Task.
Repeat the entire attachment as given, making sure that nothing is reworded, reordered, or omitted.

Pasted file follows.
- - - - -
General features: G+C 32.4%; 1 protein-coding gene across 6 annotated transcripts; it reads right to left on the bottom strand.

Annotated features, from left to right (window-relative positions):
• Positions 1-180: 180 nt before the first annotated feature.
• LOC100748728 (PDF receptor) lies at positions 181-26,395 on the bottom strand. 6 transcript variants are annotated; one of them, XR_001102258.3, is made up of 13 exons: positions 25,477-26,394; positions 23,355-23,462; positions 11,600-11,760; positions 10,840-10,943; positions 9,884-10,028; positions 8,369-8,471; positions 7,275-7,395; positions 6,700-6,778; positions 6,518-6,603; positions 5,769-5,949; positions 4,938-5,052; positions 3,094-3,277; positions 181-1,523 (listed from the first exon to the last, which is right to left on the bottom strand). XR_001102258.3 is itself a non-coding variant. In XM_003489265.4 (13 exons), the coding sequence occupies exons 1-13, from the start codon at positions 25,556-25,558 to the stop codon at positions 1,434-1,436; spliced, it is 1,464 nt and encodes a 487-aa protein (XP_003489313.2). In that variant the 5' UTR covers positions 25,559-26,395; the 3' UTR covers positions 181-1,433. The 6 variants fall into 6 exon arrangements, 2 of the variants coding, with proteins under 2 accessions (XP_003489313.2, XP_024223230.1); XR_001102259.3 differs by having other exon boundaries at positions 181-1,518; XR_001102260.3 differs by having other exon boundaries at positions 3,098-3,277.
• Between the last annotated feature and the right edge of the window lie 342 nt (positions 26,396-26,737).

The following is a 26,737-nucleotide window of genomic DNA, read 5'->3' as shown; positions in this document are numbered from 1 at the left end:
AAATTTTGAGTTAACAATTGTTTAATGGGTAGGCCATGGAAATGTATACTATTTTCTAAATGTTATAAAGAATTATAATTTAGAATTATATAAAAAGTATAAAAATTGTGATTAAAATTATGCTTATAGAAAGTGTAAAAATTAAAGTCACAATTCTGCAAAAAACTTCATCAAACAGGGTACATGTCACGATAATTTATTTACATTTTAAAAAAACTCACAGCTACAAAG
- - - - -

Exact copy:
General features: G+C 32.4%; 1 protein-coding gene across 6 annotated transcripts; it reads right to left on the bottom strand.

Annotated features, from left to right (window-relative positions):
• Positions 1-180: 180 nt before the first annotated feature.
• LOC100748728 (PDF receptor) lies at positions 181-26,395 on the bottom strand. 6 transcript variants are annotated; one of them, XR_001102258.3, is made up of 13 exons: positions 25,477-26,394; positions 23,355-23,462; positions 11,600-11,760; positions 10,840-10,943; positions 9,884-10,028; positions 8,369-8,471; positions 7,275-7,395; positions 6,700-6,778; positions 6,518-6,603; positions 5,769-5,949; positions 4,938-5,052; positions 3,094-3,277; positions 181-1,523 (listed from the first exon to the last, which is right to left on the bottom strand). XR_001102258.3 is itself a non-coding variant. In XM_003489265.4 (13 exons), the coding sequence occupies exons 1-13, from the start codon at positions 25,556-25,558 to the stop codon at positions 1,434-1,436; spliced, it is 1,464 nt and encodes a 487-aa protein (XP_003489313.2). In that variant the 5' UTR covers positions 25,559-26,395; the 3' UTR covers positions 181-1,433. The 6 variants fall into 6 exon arrangements, 2 of the variants coding, with proteins under 2 accessions (XP_003489313.2, XP_024223230.1); XR_001102259.3 differs by having other exon boundaries at positions 181-1,518; XR_001102260.3 differs by having other exon boundaries at positions 3,098-3,277.
• Between the last annotated feature and the right edge of the window lie 342 nt (positions 26,396-26,737).

The following is a 26,737-nucleotide window of genomic DNA, read 5'->3' as shown; positions in this document are numbered from 1 at the left end:
AAATTTTGAGTTAACAATTGTTTAATGGGTAGGCCATGGAAATGTATACTATTTTCTAAATGTTATAAAGAATTATAATTTAGAATTATATAAAAAGTATAAAAATTGTGATTAAAATTATGCTTATAGAAAGTGTAAAAATTAAAGTCACAATTCTGCAAAAAACTTCATCAAACAGGGTACATGTCACGATAATTTATTTACATTTTAAAAAAACTCACAGCTACAAAG